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Five Berkeley Co. students infected with MRSA

October 18, 2007|By DAVE McMILLION

MARTINSBURG, W.Va. - There have been five confirmed cases of Berkeley County Schools students suffering from the MRSA staph infection, but the county's health officer is not recommending that any of the county's schools be closed.

Although health officials say it appears the dangerous staph infection is probably killing more Americans every year than AIDS and was blamed for the death Monday of a 17-year-old Virginia high school senior, Berkeley County Schools officials can probably keep the infection in check by taking precautions at schools, said Dr. Diana Gaviria.

It was not necessary to remove the five students from their schools for treatment, Gaviria said.

The students are responding to treatment and the virus should not be a major threat as long as the students are treated properly, Gaviria said.

The five students are from across the county and the situation is not an outbreak, Gaviria said.

MRSA, which stands for methicillin-resistant Staphylococcus aureus, spreads through skin-to-skin contact or by sharing something used by an infected person, health officials said.

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When someone is infected, symptoms include a boil or an abscess that can look like a spider bite, Gaviria said.

If not treated, MRSA can result in a blood infection, Gaviria said.

MRSA used to be common in hospitals and other health-care centers, but over the last five to 10 years, it has surfaced in other parts of the community, Gaviria said.

Gaviria said one possible reason for the spread of the infection is the over-reliance on antibiotics. That has caused antibiotics to be less effective against MRSA, Gaviria said.

MRSA does not respond to penicillin, which is "potentially worrisome," but can be controlled with other drugs, according to Gaviria and Associated Press reports.

Gaviria said it is rare for young people to die from MRSA and that most deaths from the infection occur in people who are in bad health, Gaviria said.

After a Bedford, Va., high school student died from MRSA, his school was closed for disinfection and schools in Tennessee and Connecticut have been closed after students showed signs of infection, the AP reported.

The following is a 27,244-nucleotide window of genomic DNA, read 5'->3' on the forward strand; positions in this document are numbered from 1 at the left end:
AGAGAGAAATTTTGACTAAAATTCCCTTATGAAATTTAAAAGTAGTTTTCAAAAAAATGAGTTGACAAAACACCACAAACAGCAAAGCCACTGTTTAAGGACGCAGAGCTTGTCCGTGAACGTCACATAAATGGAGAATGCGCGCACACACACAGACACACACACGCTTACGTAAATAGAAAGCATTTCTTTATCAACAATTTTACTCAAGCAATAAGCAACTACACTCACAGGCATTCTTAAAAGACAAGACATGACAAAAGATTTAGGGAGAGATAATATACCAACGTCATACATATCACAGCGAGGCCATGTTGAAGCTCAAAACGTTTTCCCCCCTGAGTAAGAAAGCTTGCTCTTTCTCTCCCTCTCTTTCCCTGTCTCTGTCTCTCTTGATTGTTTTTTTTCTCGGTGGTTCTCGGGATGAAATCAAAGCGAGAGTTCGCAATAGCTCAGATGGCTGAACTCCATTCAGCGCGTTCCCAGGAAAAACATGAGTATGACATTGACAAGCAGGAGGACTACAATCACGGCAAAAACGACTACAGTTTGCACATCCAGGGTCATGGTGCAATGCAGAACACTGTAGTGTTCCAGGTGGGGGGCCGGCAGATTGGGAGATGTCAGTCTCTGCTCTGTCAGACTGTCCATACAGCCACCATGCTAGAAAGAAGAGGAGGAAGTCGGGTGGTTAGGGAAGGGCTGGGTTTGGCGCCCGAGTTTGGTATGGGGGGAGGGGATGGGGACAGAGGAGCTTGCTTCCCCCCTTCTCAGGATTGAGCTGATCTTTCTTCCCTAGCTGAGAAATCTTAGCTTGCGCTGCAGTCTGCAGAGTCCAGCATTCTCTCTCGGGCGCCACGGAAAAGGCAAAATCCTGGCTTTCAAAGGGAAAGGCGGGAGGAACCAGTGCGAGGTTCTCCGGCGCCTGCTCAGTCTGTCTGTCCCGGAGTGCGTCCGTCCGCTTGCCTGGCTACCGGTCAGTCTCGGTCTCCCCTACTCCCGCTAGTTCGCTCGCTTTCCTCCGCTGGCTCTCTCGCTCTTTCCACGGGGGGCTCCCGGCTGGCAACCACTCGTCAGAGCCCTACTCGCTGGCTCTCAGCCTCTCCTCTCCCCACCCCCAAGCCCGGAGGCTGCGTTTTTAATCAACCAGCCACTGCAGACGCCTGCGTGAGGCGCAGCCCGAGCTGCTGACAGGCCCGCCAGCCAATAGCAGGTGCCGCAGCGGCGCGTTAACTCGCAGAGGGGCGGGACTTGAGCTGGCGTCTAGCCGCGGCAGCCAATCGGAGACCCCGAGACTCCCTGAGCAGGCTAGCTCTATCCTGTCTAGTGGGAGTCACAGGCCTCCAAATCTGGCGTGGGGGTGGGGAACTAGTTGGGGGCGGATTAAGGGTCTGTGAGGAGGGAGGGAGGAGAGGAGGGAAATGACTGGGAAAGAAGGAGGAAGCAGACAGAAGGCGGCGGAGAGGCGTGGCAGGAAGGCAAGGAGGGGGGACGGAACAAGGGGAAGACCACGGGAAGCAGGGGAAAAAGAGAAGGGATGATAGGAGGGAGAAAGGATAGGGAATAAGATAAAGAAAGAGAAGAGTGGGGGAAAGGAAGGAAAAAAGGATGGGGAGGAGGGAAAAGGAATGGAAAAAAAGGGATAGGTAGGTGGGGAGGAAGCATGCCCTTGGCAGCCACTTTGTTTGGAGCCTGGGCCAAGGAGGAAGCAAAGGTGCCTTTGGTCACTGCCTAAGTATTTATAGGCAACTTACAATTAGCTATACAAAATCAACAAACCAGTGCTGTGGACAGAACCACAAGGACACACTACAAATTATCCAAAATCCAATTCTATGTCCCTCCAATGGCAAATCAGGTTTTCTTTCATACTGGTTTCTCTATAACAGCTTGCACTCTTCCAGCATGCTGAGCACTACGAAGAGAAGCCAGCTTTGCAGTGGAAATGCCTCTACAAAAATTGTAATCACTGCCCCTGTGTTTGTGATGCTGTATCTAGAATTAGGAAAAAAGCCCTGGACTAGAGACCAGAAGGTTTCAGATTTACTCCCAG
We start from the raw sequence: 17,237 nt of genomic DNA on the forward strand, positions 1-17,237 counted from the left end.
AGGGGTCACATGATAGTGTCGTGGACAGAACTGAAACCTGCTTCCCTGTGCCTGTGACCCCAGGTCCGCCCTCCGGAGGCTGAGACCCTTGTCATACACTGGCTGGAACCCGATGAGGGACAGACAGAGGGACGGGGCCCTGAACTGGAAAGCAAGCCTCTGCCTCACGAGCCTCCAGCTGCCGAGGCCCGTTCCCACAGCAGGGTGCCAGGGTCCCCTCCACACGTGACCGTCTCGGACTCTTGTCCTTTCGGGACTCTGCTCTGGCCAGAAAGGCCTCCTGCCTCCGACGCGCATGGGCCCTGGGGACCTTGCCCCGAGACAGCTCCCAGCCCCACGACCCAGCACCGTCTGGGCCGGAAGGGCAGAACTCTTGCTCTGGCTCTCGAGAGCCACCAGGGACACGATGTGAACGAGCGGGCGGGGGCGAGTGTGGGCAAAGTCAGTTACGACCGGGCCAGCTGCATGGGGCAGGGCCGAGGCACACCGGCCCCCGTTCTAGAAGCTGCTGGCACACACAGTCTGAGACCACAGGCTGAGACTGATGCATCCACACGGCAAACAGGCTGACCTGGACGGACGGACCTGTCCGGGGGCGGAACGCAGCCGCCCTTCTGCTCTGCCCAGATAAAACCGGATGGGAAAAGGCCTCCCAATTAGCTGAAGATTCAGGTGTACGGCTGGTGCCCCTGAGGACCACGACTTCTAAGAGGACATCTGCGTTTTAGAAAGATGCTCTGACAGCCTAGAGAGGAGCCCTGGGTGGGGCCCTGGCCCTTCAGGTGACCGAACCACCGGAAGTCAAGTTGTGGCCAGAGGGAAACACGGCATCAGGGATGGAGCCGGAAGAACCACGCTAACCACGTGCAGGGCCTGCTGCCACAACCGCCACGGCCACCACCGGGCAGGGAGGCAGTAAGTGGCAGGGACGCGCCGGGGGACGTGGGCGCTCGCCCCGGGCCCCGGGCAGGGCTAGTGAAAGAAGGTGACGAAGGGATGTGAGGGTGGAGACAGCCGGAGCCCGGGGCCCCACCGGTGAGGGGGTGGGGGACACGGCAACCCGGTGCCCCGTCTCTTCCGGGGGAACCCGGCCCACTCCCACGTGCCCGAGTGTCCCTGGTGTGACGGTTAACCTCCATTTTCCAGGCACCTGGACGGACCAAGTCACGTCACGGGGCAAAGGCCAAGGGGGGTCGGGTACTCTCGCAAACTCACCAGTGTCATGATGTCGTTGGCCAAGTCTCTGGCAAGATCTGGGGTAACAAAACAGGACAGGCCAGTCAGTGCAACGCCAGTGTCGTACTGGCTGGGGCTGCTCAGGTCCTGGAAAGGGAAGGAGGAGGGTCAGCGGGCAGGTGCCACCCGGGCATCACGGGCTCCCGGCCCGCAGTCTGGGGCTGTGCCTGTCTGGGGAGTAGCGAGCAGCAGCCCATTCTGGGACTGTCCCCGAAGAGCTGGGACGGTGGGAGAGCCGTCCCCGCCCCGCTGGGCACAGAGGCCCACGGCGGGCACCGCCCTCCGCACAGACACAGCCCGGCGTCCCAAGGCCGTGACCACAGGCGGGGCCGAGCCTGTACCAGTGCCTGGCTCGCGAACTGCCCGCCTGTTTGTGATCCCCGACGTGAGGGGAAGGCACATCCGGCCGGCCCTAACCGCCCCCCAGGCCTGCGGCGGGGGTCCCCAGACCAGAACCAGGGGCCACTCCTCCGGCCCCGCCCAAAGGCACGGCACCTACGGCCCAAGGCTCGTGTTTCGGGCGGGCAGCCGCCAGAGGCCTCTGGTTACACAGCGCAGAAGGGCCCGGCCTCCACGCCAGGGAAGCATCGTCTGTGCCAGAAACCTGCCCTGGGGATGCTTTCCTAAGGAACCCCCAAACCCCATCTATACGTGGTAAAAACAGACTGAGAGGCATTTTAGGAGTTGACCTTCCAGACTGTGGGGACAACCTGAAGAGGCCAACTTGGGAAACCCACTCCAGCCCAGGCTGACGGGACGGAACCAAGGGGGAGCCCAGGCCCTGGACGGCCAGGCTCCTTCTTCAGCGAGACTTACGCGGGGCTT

Berkeley County Schools issued a news release Wednesday saying the school system and the Berkeley County Health Department have been working collaboratively on the MRSA issue.

The health department is investigating any reports of the virus and is keeping school officials aware of cases in the community, according to the release distributed by Berkeley County Schools Director of Communications Jaimee Borger.

Borger said the virus is in the community all the time and some strains are worse than others.

"What (Gaviria) is telling us is there is no cause for alarm," said Borger. "We're looking at it from a precautionary stage." School officials began taking precautions at the start of the school year, such as disinfecting wresting mats after competition or disinfecting computer keyboards after use, Borger said.

Students are encouraged to take precautions such as washing their hands frequently or keeping cuts or sores covered, Borger said.

School officials are expected to send a letter home with students today that details what types of precautions students and their parents can take to control the virus, Borger said.

Gail Woods, spokeswoman for Jefferson County Schools, said Wednesday she did not know of any cases in Jefferson County or any illnesses similar to someone infected with MRSA.

"I'm sure if we had cases, the county nurse would have been in touch with us, which she hasn't been," Woods said.




What is MRSA?



MRSA, which stands for methicillin-resistant Staphylococcus aureus, spreads through skin-to-skin contact or by sharing something used by an infected person, health officials said.

When someone is infected, symptoms include a boil or an abscess that can look like a spider bite, Gaviria said.

If not treated, MRSA can result in a blood infection, Gaviria said.

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